You can also organize your photos in the opposite manner of above; with place as the primary sorting factor, and date as the sub-category. I find this to be most useful for places you’ve only visited once or twice, but you might find that it works well for any number of places you’ve visited.



Again, search skills The 13 Best Free Search Tools for Windows 10 Windows Search is only good for basic and casual use. If you search Windows often, you may be better off with an awesome third-party search tool. Read More will be really useful for finding photos in this organizational system, as you’re likely to rack up a lot of different locations over time, especially if you tend to take a lot of pictures on your phone. But because they can be alphabetized on your computer, and you can scroll through the list rather quickly, it shouldn’t take you too long to find what you’re looking for.


Organizing your photos with tags, instead of a folder structure, might appeal to you if the idea of sorting photos into folders sounds like way too much tedious work. By organizing your photos with tags, you can rely on a photo organization app instead of a folder system (I would recommend Picasa, but now that it’s going away Picasa Is Going Away: 5 Reasons You Should Be Disappointed Picasa will be discontinued on 15th March, and there are good reasons to be disappointed that its long run is ending. Here are five reasons why you should be upset. Read More , you may want to choose a suitable alternative The 10 Best Picasa Alternatives to Use Instead Google replaced Picasa with Google Photos, but there are several solid Picasa alternatives worth considering. Read More ), or you can use built-in tagging 8 Smart Folders You Need on Your Mac (And How to Set Them Up) A Mac Smart Folder lets you group together similar files from all over your machine. Here's how to use them and some great examples to get started with. Read More in your OS.



You can do this however you want; tag photos with the year they were taken, the place they depict, the type of photo (like “landscape,” “portrait,” or “group), the main colors of the scene, the people in the picture, or anything else you can imagine. Most photo organization apps have the ability to tag people or places as well as add more general tags, so you can use as many as you think will be helpful. Using a lot of different tags for each photo will help you find them quickly.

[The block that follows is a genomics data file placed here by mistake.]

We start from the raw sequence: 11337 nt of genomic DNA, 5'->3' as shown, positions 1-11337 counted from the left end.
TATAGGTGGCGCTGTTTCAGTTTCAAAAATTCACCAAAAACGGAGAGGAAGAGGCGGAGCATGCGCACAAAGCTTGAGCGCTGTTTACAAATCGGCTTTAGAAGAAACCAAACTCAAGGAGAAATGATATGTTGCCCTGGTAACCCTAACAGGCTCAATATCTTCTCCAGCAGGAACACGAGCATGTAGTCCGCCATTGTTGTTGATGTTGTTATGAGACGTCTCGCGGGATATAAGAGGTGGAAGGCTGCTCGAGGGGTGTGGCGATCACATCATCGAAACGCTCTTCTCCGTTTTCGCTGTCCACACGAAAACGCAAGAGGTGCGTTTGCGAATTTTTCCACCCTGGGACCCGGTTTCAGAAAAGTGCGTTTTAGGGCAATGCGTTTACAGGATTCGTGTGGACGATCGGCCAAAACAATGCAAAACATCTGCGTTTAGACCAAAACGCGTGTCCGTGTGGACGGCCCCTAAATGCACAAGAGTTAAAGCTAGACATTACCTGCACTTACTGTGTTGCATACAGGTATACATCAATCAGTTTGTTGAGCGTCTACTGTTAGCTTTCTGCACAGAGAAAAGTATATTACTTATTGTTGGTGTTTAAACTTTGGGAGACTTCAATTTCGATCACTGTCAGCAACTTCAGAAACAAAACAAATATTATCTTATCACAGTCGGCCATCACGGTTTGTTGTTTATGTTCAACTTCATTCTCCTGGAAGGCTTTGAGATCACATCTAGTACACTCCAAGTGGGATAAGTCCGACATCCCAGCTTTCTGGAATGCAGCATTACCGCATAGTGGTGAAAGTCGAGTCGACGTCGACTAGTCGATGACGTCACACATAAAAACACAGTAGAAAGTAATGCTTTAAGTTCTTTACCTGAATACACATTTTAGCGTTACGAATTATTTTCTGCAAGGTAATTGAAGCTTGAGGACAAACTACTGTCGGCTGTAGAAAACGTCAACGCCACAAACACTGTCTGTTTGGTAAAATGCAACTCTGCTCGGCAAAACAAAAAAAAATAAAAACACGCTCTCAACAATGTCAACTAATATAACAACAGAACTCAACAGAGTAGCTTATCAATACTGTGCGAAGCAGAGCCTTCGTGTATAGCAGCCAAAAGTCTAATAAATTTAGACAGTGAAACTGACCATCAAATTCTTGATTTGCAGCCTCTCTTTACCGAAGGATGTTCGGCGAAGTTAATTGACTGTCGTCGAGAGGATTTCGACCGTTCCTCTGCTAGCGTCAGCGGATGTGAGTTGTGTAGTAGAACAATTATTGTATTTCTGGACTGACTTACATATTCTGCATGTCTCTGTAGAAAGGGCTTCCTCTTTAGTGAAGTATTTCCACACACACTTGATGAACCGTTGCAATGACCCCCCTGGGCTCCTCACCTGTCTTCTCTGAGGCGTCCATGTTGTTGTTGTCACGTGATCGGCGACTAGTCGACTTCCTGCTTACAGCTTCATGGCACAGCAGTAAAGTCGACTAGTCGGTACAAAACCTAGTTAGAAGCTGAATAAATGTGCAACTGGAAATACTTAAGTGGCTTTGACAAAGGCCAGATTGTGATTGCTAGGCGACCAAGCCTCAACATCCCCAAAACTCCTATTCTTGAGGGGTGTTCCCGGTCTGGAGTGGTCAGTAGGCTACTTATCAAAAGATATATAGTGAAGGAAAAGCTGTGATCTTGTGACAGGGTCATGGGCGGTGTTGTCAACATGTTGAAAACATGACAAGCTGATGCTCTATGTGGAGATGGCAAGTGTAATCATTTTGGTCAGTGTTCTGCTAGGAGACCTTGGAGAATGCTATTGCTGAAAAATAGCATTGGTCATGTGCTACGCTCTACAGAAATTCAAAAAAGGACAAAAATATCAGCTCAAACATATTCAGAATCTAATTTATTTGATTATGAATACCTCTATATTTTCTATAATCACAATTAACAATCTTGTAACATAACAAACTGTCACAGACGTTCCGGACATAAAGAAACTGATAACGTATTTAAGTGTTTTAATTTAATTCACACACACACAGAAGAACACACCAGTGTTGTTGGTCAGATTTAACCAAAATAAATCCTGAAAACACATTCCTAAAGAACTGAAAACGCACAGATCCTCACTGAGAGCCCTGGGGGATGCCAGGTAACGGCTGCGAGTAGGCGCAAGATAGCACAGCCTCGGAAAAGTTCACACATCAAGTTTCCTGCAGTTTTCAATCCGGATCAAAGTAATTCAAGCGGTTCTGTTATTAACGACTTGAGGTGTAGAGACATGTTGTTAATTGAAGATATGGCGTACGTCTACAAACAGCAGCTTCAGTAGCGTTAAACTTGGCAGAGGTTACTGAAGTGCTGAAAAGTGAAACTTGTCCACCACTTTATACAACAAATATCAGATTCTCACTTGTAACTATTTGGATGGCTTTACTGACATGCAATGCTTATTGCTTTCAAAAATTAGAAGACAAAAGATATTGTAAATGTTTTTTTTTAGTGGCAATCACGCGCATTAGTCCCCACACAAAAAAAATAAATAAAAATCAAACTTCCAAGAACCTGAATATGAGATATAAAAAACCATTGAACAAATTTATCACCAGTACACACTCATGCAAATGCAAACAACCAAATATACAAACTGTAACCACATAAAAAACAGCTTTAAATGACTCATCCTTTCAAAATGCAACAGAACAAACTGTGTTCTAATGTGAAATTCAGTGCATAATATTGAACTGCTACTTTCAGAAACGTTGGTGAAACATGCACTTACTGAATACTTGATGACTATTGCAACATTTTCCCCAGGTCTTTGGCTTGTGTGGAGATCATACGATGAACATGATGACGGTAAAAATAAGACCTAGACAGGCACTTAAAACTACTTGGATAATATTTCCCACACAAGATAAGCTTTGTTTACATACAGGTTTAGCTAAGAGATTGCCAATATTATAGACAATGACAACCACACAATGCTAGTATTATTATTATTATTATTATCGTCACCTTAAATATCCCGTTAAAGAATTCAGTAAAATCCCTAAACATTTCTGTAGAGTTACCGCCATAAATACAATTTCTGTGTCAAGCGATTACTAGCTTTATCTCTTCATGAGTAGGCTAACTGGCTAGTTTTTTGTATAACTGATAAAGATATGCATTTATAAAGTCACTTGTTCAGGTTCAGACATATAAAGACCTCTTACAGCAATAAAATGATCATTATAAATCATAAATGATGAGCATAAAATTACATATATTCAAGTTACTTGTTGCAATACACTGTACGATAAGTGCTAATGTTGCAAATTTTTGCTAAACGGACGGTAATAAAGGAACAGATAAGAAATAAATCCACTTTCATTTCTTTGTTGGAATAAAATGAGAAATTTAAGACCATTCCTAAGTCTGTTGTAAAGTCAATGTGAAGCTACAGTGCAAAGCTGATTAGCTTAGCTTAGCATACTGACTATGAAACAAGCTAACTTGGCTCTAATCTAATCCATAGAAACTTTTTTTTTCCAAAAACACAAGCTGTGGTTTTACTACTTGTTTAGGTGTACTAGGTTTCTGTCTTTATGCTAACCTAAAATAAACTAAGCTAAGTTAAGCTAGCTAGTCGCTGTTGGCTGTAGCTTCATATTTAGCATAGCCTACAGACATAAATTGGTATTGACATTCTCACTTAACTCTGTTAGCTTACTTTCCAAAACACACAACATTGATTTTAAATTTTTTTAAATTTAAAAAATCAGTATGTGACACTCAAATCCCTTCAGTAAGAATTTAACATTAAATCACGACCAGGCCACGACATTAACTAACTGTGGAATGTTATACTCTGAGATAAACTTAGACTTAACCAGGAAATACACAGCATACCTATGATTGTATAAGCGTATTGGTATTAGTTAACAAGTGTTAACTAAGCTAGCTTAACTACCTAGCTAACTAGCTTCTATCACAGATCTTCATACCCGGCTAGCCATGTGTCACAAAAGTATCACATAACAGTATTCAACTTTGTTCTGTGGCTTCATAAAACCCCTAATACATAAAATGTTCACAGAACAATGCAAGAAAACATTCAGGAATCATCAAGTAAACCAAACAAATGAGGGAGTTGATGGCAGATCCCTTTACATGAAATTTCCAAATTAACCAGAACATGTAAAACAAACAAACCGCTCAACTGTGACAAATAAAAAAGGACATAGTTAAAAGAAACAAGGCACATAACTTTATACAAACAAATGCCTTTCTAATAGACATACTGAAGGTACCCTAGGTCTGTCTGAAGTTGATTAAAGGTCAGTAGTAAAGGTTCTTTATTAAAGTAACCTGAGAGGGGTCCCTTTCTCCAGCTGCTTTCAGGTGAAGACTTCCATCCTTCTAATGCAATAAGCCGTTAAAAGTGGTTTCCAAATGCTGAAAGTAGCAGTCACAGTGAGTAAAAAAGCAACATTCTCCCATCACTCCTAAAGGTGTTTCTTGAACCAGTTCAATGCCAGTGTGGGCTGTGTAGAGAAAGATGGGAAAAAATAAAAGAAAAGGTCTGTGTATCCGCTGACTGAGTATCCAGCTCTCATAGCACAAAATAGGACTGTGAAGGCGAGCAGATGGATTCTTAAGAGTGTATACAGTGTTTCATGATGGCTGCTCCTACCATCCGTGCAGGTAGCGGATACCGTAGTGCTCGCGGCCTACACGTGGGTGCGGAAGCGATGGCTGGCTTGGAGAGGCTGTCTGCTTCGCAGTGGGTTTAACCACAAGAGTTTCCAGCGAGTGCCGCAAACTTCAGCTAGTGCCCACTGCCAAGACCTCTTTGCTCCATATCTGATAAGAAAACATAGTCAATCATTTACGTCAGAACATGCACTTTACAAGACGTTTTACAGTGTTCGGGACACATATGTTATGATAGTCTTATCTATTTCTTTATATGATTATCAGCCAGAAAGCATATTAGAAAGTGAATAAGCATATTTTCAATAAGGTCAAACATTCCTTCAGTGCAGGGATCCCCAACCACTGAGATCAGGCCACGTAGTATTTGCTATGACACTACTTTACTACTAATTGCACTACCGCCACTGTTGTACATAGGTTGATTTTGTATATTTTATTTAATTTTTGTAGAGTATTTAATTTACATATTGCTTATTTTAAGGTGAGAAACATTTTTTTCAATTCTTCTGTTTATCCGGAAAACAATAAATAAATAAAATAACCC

What most people are really concerned about when it comes to photo organization is being able to find their good pictures when they want them. Whether that’s to print in a nice photo book [link to my forthcoming article on photo books], to show off to friends, or just to reminisce about fun times, most people don’t want to spend time looking through a bunch of crappy shots to find the good ones.


That’s why using a star-based organization system can be a good system for some users (you can see above how I’ve used a “3star” tag in Picasa to give my photos a star rating). Be honest with yourself A Brief Guide To Critiquing Your Own Photos Understanding what works and what doesn’t work in your own photos is the perfect way to improve your photography skills. This guide shows you how and why you should be critiquing your own shots. Read More ; how many of your photos really deserve five stars, or even four? Probably not the thousands that you currently have on your drive. By identifying the best, you’ll be able to find them as quickly as possible. This might be best used in combination with another system, but if all you want is the ability to find your best photos fast, you could use it on its own, too.